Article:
Main Article Content
Background: Globally, efforts to curtail the HIV pandemic are growing. The Joint United Nations Programme on HIV and AIDS (UNAIDS) and partners set the 95-95-95 targets to be achieved by 2025. Tanzania’s ongoing transition from single-month ARV to longer multi-month dispensing (MMD) involves significant planning and shifts in existing resources, including health commodities, clinical staff and storage space. This study aimed at evaluating the costs and efficiency gains of rolling out MMD compared to the prior monthly dispending (MD) standard of care before the new guidelines.
Methods: The analysis employed a health provider perspective utilising prior costing data collected to estimate cost of treatment for HIV/AIDS, including salaries, laboratory costs, antiretroviral drugs, other supplies and overhead costs. The projections were run from 2018 to 2030 using the Spectrum package for Tanzania.
Results: Our model estimated that total treatment cost without MMD (including salaries, laboratory costs, antiretroviral drugs, other supplies, and overhead costs) is estimated to rise from USD 189 million in 2018 to USD 244 million in 2030. The introduction of a six-month MMD would lead to the total annual facility-based treatment costs being reduced to USD 205 million in 2030. When comparing MD to a six-month MMD, the total savings over the 13-year period would be USD 425 million. The introduction of six-month MMD for stable patients would reduce the average cost from USD 180 to USD 156 per patient per year if stable patients were only required to make six-monthly visit.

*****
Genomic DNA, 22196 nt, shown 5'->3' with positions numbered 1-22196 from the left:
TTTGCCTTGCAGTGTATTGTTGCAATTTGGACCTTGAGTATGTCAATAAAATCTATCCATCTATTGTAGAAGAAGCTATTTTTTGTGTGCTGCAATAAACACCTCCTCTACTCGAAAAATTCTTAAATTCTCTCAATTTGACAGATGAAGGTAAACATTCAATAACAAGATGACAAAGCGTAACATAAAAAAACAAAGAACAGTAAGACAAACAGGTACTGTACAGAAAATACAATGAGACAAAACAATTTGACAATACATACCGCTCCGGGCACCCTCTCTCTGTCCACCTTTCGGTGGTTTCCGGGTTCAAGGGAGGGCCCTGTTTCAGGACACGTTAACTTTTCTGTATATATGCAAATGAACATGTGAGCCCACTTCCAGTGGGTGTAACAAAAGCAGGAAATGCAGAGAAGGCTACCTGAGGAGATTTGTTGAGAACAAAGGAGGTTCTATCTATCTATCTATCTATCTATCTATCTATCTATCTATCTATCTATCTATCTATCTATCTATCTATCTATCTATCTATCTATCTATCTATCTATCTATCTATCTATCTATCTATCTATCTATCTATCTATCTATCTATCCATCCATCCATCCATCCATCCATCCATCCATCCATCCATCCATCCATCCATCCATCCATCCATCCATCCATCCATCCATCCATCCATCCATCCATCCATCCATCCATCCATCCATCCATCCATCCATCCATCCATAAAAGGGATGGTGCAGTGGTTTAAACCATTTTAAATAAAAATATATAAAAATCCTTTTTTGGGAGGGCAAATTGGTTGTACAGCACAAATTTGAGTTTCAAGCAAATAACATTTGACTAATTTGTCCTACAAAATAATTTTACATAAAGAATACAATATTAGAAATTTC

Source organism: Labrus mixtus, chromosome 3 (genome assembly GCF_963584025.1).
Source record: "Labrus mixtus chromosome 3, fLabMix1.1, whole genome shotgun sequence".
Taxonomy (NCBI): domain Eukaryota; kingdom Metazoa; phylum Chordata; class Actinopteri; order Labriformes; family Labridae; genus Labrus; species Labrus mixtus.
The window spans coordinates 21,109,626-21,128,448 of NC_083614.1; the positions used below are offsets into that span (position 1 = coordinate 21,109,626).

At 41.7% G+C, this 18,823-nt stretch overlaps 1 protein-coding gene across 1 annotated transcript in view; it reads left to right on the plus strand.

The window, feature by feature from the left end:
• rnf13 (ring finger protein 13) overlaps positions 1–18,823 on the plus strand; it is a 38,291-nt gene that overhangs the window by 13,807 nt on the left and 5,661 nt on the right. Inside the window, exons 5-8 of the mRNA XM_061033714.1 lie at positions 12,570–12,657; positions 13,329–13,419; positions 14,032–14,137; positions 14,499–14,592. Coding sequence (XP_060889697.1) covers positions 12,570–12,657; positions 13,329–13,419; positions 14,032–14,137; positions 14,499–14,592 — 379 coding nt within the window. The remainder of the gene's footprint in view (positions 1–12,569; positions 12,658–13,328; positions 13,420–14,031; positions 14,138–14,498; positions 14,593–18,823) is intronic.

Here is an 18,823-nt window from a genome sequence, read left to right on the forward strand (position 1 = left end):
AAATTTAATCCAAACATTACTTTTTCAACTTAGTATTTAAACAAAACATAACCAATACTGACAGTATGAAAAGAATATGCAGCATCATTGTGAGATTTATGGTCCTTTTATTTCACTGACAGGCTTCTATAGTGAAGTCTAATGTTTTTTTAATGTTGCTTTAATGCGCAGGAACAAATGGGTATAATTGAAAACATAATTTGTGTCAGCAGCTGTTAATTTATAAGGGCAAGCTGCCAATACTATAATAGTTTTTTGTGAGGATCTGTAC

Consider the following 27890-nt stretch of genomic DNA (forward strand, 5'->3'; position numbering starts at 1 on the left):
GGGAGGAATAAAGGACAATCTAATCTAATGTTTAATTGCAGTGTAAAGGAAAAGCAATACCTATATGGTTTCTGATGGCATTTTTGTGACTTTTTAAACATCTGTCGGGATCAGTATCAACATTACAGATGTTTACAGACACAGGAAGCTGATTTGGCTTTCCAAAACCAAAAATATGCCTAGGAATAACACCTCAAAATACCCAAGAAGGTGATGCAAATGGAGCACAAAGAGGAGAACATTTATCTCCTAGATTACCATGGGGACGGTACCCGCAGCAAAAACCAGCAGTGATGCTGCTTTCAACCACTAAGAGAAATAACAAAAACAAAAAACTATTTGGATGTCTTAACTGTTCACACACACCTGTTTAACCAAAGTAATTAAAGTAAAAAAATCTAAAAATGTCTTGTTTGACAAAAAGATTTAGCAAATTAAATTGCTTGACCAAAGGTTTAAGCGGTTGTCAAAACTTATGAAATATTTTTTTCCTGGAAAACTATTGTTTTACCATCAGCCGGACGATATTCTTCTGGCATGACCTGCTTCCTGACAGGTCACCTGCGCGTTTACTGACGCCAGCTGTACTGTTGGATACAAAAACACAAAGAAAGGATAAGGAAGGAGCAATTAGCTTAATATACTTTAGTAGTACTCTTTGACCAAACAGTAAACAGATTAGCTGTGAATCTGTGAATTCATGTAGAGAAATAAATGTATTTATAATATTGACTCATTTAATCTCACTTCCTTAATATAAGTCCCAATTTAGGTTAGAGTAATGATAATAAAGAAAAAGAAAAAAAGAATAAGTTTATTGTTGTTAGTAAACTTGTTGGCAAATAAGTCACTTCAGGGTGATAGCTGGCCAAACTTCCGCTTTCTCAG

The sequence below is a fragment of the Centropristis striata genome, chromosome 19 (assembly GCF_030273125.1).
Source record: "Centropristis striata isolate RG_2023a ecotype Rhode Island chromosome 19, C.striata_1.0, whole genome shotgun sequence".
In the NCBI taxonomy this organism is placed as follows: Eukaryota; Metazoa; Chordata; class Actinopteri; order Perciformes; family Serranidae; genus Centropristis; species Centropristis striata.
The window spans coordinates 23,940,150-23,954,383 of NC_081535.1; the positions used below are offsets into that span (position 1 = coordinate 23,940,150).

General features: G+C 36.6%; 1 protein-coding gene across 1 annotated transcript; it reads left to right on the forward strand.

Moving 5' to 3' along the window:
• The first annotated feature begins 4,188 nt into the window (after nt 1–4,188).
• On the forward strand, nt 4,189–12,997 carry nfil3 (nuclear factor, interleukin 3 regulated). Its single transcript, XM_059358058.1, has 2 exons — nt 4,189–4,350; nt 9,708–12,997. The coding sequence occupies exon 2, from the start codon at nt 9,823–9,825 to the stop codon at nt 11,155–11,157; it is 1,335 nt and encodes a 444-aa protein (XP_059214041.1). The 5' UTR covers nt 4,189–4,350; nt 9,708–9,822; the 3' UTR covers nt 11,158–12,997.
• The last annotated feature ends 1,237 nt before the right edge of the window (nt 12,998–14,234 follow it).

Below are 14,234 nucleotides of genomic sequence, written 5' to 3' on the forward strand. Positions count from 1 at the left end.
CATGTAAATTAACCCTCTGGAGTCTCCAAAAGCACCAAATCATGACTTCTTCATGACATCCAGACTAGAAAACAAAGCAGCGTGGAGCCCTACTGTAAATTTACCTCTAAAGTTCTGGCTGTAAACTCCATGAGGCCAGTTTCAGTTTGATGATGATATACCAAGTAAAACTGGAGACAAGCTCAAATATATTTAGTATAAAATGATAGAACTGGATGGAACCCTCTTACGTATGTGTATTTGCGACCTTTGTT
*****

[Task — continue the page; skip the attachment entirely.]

Conclusions: The introduction of differentiated service delivery models (DSDMs) and MMD is already contributing to significant cost savings for Tanzania and will continue to do so as the country puts more stable patients on MMD. The potential gains from MMD implantation could further be harnessed if retention of treatment and viral suppression monitoring are prioritised.